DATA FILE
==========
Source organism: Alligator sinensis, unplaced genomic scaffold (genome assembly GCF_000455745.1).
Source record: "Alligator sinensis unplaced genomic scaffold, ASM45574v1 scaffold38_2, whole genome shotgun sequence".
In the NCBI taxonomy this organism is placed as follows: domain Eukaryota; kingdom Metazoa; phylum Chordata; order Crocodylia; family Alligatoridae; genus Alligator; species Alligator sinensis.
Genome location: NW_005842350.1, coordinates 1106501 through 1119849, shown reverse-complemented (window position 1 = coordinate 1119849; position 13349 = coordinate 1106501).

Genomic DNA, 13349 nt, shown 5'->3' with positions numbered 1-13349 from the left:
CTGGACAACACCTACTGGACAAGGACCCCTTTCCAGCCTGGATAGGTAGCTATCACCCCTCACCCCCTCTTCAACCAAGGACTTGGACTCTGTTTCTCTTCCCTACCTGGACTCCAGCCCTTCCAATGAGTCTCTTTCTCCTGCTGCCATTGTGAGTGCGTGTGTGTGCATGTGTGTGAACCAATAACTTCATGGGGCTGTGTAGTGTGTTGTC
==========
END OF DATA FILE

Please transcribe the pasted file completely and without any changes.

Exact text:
Source organism: Alligator sinensis, unplaced genomic scaffold (genome assembly GCF_000455745.1).
Source record: "Alligator sinensis unplaced genomic scaffold, ASM45574v1 scaffold38_2, whole genome shotgun sequence".
In the NCBI taxonomy this organism is placed as follows: domain Eukaryota; kingdom Metazoa; phylum Chordata; order Crocodylia; family Alligatoridae; genus Alligator; species Alligator sinensis.
Genome location: NW_005842350.1, coordinates 1106501 through 1119849, shown reverse-complemented (window position 1 = coordinate 1119849; position 13349 = coordinate 1106501).

Genomic DNA, 13349 nt, shown 5'->3' with positions numbered 1-13349 from the left:
CTGGACAACACCTACTGGACAAGGACCCCTTTCCAGCCTGGATAGGTAGCTATCACCCCTCACCCCCTCTTCAACCAAGGACTTGGACTCTGTTTCTCTTCCCTACCTGGACTCCAGCCCTTCCAATGAGTCTCTTTCTCCTGCTGCCATTGTGAGTGCGTGTGTGTGCATGTGTGTGAACCAATAACTTCATGGGGCTGTGTAGTGTGTTGTC